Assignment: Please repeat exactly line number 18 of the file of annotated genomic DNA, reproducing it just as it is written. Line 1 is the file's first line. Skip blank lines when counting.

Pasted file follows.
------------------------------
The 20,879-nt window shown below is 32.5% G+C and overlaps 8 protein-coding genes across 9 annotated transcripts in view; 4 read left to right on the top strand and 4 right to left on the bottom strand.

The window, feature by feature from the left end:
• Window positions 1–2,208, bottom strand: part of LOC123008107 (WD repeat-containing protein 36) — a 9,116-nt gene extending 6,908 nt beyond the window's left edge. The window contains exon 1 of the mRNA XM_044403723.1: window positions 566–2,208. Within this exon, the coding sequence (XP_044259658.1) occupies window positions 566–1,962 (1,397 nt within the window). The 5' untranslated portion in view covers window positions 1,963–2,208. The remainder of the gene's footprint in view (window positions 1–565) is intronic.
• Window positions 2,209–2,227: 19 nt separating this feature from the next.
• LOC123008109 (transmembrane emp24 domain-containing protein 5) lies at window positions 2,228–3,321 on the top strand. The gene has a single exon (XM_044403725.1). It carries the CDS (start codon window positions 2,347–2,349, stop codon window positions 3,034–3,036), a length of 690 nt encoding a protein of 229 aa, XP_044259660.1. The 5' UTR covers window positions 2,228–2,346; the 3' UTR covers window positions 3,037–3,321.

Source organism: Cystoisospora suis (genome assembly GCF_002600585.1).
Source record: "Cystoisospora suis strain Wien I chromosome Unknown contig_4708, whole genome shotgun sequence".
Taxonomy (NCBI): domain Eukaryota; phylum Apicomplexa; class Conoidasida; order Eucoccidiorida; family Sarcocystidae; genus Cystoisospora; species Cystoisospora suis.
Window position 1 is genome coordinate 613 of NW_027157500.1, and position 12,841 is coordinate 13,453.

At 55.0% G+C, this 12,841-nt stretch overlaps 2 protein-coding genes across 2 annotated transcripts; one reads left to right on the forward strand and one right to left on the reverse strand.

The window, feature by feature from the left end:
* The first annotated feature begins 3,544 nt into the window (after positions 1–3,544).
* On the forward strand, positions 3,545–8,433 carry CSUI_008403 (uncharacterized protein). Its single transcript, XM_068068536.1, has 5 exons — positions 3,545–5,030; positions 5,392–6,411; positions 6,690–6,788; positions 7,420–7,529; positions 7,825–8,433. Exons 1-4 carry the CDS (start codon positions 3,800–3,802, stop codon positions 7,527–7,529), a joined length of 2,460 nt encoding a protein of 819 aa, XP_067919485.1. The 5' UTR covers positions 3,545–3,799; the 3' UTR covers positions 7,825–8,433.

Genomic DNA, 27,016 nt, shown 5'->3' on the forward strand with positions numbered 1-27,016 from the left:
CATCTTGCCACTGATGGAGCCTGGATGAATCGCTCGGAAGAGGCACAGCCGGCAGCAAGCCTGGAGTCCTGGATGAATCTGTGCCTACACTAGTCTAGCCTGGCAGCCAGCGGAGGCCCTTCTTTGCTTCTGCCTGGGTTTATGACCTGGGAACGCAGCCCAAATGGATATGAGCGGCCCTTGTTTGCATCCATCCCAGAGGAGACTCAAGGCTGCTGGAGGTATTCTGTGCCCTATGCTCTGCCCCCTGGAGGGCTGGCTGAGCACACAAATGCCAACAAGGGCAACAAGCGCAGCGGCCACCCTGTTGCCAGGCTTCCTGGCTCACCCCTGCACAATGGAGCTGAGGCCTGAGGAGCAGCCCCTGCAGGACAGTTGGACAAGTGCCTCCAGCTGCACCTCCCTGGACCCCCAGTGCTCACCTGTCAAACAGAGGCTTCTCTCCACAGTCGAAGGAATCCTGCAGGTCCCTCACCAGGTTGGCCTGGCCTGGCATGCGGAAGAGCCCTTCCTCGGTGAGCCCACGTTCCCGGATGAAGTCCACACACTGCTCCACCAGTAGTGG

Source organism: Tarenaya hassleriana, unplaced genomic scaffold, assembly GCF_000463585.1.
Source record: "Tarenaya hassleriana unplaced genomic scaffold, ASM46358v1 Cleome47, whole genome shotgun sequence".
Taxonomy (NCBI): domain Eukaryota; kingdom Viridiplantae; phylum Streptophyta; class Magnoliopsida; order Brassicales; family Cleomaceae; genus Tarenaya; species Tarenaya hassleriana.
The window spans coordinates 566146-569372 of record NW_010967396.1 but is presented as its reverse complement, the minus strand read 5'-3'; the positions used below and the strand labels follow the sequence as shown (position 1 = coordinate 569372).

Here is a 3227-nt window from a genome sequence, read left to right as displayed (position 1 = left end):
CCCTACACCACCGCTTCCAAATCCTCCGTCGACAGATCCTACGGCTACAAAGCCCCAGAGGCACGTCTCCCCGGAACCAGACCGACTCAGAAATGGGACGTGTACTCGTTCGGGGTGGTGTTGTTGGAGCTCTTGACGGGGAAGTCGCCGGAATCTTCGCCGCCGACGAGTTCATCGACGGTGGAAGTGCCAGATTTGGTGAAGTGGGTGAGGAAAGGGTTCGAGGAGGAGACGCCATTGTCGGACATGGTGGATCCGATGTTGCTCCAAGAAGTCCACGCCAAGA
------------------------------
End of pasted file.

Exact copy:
Taxonomy (NCBI): domain Eukaryota; kingdom Viridiplantae; phylum Streptophyta; class Magnoliopsida; order Brassicales; family Cleomaceae; genus Tarenaya; species Tarenaya hassleriana.